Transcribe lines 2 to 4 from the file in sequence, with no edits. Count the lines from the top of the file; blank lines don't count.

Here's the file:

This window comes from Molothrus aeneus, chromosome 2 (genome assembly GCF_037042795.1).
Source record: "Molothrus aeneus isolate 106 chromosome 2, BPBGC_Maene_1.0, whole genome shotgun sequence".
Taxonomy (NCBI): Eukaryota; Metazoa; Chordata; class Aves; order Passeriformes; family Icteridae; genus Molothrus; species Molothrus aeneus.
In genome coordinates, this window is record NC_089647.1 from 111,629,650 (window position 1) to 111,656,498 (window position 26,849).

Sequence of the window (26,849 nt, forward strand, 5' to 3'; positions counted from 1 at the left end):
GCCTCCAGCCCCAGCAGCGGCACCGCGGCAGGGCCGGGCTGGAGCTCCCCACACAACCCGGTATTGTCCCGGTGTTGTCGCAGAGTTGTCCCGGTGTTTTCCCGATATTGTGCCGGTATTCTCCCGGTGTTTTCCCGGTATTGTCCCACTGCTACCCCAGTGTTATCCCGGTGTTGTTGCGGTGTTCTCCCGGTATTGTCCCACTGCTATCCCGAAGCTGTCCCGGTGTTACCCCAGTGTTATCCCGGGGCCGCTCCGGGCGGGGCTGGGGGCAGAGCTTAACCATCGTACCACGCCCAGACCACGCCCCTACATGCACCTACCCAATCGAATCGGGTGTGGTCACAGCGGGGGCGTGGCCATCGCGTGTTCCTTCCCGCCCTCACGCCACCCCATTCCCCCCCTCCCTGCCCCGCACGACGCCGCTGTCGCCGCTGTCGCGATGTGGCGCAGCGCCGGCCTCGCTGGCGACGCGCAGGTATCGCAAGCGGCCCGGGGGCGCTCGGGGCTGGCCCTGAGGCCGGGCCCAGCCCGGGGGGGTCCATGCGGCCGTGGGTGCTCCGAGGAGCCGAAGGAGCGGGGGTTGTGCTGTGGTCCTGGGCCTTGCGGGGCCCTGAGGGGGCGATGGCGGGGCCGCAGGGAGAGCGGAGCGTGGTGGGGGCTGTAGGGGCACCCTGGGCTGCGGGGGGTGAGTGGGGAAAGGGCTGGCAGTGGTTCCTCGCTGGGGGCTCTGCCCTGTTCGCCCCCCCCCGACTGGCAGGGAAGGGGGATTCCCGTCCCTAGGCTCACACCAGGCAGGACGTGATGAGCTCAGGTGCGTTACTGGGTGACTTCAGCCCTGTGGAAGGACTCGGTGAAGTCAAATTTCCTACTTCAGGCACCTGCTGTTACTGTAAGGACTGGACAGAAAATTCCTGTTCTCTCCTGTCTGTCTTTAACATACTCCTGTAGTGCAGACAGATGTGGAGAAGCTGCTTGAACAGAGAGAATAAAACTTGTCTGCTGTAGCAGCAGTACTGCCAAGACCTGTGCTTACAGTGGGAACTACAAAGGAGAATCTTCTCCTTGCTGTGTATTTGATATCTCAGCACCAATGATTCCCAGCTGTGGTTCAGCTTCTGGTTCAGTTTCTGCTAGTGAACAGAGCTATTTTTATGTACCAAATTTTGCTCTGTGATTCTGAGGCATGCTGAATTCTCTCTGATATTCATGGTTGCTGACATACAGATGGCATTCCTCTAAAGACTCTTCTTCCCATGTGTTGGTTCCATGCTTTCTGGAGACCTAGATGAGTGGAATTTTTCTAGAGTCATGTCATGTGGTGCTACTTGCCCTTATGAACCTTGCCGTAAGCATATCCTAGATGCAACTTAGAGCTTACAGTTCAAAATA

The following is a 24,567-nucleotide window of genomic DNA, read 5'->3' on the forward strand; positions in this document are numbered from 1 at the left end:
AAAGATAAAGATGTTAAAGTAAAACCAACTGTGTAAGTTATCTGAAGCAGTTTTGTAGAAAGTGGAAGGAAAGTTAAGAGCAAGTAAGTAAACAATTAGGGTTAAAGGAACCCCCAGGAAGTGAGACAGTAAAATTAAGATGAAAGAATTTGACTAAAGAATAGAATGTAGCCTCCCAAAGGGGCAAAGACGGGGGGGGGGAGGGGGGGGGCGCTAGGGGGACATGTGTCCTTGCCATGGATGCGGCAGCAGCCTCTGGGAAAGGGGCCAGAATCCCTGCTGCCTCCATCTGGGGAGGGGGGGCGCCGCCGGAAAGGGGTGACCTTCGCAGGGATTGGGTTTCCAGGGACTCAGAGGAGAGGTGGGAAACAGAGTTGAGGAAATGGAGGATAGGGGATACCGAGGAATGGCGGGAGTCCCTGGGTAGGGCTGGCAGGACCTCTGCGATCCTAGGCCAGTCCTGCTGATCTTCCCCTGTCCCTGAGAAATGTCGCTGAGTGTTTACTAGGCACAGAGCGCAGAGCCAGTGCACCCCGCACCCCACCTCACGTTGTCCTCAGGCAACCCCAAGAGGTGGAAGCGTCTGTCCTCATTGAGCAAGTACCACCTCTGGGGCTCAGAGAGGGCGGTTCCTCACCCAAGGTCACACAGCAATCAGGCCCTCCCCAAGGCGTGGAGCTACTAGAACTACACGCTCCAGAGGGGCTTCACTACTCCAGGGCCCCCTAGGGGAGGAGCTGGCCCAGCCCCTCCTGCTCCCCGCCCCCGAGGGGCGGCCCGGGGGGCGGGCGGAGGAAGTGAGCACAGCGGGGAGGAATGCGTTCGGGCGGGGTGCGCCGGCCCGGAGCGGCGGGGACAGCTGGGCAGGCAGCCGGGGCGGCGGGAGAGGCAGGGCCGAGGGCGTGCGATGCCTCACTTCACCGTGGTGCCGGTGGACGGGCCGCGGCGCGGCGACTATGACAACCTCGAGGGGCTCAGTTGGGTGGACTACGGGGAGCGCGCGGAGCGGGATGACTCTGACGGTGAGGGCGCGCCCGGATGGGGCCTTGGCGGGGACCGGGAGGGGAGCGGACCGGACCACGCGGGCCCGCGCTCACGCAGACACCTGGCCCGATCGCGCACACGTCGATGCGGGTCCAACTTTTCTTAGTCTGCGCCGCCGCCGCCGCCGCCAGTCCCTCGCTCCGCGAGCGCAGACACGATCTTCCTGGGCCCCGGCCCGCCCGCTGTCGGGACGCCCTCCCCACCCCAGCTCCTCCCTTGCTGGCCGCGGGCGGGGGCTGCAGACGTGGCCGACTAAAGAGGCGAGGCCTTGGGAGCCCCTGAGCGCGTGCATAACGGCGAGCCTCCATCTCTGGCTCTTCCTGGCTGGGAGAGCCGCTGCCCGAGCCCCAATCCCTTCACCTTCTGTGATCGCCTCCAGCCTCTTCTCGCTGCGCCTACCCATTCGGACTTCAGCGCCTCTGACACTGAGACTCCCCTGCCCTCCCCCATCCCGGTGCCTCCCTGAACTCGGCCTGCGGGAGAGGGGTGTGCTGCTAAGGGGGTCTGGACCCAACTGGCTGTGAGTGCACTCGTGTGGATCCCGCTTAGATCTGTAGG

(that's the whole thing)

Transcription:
Source record: "Molothrus aeneus isolate 106 chromosome 2, BPBGC_Maene_1.0, whole genome shotgun sequence".
Taxonomy (NCBI): Eukaryota; Metazoa; Chordata; class Aves; order Passeriformes; family Icteridae; genus Molothrus; species Molothrus aeneus.
In genome coordinates, this window is record NC_089647.1 from 111,629,650 (window position 1) to 111,656,498 (window position 26,849).